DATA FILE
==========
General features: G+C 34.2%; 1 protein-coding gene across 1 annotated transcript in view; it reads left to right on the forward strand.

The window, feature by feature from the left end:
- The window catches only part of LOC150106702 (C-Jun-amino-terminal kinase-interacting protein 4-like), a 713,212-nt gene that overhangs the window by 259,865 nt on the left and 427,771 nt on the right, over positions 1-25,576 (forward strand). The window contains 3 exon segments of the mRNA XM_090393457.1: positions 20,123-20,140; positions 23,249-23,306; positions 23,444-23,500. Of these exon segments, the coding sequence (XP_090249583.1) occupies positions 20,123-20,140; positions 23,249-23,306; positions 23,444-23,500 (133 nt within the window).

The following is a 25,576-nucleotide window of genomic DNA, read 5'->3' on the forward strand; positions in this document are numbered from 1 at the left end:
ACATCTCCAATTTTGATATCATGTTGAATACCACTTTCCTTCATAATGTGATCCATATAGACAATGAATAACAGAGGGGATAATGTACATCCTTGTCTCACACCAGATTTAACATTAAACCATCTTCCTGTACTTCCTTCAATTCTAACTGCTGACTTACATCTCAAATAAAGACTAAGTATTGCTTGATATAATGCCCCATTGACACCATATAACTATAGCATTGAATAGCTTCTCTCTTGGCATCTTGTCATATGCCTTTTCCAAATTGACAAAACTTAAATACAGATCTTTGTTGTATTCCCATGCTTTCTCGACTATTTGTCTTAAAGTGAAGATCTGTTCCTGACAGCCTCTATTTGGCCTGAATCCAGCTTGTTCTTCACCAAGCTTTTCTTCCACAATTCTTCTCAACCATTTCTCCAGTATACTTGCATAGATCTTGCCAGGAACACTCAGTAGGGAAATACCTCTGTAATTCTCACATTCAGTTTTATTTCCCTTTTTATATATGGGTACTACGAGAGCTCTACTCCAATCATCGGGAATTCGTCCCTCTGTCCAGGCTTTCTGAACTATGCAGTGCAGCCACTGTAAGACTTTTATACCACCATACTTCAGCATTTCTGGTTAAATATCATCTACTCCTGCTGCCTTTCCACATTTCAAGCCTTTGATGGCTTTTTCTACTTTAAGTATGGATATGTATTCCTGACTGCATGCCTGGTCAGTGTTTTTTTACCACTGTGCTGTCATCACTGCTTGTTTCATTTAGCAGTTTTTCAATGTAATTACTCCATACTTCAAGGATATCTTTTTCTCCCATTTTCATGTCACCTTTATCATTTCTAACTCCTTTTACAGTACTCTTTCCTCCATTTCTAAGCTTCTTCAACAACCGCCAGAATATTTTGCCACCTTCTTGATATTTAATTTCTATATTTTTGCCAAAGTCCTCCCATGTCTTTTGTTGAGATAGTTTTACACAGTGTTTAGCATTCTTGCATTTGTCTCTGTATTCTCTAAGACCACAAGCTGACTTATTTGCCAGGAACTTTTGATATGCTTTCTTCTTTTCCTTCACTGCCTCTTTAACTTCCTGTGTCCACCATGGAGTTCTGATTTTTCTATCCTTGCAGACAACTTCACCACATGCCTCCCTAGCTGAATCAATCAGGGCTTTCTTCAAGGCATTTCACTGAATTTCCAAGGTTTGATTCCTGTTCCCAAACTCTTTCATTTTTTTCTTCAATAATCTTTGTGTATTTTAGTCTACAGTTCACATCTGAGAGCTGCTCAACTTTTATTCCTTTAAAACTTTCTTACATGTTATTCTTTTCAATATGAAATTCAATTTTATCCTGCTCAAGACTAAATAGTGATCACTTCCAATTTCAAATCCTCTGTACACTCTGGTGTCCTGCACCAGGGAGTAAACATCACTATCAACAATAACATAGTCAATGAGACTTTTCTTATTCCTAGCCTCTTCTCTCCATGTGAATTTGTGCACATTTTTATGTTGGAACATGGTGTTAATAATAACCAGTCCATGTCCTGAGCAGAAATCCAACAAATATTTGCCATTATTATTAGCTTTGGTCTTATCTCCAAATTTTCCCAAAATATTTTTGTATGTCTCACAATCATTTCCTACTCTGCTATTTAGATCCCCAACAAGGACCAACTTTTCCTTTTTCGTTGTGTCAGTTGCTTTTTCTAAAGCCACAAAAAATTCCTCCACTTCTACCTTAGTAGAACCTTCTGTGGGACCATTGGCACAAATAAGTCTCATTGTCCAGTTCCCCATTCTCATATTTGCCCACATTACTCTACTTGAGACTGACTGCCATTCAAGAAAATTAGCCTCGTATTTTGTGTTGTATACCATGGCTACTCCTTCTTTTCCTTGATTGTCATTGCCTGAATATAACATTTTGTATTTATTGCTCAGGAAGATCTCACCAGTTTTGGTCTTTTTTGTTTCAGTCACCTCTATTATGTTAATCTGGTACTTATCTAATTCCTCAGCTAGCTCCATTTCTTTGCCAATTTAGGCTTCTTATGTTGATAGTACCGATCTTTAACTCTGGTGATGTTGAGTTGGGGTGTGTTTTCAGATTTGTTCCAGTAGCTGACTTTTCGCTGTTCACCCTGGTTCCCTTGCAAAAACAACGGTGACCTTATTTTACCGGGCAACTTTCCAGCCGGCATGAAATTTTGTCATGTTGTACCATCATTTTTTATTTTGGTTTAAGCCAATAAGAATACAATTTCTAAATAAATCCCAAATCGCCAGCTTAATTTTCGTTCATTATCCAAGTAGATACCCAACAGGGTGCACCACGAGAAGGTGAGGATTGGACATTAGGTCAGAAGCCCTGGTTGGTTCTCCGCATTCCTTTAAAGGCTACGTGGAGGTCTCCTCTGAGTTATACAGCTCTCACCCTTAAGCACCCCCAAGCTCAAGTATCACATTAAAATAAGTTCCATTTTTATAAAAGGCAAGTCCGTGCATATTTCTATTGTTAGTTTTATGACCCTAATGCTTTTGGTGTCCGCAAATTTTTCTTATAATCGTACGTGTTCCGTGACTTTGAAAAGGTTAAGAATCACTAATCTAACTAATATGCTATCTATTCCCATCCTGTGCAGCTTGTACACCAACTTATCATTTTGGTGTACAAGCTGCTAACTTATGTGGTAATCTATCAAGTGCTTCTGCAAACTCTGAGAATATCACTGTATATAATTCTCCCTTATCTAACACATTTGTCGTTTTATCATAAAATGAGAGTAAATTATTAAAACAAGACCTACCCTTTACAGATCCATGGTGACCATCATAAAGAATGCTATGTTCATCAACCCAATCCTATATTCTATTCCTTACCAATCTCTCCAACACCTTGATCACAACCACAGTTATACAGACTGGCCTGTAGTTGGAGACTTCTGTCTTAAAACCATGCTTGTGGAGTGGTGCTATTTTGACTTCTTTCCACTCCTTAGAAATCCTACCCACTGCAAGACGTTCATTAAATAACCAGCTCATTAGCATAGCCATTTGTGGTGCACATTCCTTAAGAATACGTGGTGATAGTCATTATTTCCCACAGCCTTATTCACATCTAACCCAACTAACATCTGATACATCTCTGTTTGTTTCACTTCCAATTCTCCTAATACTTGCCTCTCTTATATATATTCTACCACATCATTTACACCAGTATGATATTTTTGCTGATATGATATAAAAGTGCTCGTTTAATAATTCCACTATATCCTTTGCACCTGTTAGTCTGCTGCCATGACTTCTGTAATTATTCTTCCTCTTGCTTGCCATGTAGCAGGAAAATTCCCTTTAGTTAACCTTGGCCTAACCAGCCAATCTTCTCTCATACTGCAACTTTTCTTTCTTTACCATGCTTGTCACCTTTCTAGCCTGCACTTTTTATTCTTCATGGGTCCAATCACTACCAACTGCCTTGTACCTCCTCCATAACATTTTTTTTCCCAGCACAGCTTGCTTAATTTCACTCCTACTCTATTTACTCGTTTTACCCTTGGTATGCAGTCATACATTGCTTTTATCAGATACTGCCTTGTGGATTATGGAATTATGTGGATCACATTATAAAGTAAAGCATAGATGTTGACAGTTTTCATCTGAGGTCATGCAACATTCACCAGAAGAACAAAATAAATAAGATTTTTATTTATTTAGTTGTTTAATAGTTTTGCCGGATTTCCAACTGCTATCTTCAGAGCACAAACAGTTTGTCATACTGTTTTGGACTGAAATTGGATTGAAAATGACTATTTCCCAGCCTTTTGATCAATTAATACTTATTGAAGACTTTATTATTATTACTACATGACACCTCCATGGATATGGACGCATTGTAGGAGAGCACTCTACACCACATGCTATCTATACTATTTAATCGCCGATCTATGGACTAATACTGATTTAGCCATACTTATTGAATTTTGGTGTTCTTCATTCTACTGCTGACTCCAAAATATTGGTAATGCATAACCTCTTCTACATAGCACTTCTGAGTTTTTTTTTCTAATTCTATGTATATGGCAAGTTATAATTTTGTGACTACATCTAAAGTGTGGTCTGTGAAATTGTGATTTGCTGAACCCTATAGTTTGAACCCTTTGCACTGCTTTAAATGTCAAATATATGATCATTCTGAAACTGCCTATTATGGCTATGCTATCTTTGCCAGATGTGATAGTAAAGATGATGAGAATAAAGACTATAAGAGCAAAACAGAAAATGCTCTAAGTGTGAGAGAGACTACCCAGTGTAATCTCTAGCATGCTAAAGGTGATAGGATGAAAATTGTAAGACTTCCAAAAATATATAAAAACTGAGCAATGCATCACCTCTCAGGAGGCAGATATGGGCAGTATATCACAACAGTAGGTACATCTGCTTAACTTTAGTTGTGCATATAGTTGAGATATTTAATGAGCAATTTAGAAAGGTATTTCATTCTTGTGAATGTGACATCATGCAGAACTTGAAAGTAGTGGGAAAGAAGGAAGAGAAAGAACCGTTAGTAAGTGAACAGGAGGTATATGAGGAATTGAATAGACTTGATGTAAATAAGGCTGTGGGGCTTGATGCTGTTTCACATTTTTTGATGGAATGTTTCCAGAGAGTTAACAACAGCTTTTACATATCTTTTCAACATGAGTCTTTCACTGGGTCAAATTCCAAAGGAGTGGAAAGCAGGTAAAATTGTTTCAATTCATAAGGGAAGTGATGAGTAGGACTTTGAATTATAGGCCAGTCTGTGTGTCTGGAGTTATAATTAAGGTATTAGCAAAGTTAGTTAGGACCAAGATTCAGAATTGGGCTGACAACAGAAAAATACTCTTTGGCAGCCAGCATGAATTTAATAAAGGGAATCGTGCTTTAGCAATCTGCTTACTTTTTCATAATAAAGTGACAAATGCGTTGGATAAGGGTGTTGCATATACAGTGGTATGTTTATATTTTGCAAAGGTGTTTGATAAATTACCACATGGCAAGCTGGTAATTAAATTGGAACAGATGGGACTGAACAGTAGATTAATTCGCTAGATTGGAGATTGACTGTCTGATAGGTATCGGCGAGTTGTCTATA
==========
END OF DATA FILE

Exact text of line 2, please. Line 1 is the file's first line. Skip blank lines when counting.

The window, feature by feature from the left end: